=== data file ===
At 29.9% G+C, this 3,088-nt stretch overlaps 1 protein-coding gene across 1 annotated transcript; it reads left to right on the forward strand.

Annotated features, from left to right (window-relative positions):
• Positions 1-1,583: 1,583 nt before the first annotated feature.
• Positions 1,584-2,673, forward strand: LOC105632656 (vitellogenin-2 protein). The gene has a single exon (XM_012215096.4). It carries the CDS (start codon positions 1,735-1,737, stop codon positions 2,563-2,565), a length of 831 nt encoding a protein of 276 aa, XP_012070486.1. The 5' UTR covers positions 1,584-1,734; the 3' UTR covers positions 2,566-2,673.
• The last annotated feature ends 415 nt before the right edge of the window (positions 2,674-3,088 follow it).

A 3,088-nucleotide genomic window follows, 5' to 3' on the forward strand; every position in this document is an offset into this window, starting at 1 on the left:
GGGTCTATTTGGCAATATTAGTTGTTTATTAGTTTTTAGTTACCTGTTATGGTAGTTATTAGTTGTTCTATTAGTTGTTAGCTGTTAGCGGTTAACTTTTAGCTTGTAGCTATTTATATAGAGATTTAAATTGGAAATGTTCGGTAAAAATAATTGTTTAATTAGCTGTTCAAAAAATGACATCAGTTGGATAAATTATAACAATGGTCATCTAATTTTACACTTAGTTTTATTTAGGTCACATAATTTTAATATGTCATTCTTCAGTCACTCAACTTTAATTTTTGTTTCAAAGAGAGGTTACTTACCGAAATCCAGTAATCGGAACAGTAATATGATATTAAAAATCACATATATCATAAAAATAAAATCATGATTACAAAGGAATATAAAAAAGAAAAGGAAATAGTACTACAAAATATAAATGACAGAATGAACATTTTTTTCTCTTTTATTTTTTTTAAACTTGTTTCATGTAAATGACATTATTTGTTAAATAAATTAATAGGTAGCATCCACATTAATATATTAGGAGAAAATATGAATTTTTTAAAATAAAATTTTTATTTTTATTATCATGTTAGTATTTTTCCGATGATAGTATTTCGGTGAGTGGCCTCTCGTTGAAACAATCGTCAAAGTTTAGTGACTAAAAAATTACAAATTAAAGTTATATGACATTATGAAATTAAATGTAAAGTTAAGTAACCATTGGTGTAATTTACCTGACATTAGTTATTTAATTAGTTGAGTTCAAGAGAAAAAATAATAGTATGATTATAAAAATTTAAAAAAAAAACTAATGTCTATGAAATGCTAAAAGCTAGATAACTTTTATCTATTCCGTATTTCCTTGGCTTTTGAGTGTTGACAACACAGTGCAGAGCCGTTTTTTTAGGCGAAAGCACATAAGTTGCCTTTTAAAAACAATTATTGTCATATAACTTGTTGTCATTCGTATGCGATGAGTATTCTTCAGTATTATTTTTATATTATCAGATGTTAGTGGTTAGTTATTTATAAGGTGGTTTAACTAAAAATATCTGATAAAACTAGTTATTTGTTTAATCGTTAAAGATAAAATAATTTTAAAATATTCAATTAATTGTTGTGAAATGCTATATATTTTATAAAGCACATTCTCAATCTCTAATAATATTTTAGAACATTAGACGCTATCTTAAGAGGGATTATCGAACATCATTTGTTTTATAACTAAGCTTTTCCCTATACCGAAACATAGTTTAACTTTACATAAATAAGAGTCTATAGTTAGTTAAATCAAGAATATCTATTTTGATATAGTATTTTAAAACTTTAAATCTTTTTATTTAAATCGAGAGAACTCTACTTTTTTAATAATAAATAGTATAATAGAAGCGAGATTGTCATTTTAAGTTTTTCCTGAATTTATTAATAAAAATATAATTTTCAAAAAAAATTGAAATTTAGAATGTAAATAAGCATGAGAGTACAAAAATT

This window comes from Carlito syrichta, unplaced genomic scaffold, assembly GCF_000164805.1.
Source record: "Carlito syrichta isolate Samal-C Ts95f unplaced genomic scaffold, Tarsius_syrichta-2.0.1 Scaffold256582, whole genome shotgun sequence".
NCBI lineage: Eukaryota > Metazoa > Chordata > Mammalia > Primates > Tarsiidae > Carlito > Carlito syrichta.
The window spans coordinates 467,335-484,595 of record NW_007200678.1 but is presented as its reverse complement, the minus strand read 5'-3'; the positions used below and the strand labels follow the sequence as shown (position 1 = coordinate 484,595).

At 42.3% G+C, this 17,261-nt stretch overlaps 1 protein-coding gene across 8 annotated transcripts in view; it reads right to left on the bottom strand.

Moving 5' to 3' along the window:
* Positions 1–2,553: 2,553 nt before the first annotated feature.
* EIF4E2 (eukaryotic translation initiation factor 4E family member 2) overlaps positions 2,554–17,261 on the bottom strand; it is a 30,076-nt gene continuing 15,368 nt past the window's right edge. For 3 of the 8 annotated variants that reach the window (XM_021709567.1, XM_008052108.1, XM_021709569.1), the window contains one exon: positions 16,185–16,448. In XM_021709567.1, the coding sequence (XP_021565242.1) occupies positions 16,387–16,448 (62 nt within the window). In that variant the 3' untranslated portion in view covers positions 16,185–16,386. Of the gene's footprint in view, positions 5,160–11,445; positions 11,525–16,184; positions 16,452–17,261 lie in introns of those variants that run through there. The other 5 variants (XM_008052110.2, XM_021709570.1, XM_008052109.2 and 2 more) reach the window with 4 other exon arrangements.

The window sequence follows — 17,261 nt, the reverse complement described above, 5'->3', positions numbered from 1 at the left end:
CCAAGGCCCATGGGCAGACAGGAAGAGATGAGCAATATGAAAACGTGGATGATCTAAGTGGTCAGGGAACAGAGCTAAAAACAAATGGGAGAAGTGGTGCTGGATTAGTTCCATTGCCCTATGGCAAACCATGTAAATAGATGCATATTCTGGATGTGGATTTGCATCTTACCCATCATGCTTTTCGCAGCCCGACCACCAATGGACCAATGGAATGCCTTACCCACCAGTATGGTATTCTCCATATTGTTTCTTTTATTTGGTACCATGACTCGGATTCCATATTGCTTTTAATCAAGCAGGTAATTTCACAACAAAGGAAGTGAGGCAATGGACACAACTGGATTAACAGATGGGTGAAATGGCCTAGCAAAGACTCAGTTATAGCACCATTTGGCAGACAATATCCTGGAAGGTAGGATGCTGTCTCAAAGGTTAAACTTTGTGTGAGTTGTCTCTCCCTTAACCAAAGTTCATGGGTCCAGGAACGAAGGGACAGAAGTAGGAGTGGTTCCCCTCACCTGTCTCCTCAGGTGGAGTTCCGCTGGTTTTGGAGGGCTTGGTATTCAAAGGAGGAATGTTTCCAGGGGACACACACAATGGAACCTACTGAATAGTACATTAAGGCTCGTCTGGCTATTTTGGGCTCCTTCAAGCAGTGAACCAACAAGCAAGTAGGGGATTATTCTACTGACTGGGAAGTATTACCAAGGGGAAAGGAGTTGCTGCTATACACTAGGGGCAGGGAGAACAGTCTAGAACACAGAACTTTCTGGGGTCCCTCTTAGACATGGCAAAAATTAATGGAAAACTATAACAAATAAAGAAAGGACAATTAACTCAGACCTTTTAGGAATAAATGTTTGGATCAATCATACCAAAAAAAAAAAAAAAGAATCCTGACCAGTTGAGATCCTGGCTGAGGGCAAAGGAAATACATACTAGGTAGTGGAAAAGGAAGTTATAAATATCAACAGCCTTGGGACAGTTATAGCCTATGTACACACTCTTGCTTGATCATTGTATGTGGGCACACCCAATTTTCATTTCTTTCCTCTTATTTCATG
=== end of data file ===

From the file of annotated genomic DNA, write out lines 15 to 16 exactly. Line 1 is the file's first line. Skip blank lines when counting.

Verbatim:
* EIF4E2 (eukaryotic translation initiation factor 4E family member 2) overlaps positions 2,554–17,261 on the bottom strand; it is a 30,076-nt gene continuing 15,368 nt past the window's right edge. For 3 of the 8 annotated variants that reach the window (XM_021709567.1, XM_008052108.1, XM_021709569.1), the window contains one exon: positions 16,185–16,448. In XM_021709567.1, the coding sequence (XP_021565242.1) occupies positions 16,387–16,448 (62 nt within the window). In that variant the 3' untranslated portion in view covers positions 16,185–16,386. Of the gene's footprint in view, positions 5,160–11,445; positions 11,525–16,184; positions 16,452–17,261 lie in introns of those variants that run through there. The other 5 variants (XM_008052110.2, XM_021709570.1, XM_008052109.2 and 2 more) reach the window with 4 other exon arrangements.

The window sequence follows — 17,261 nt, the reverse complement described above, 5'->3', positions numbered from 1 at the left end: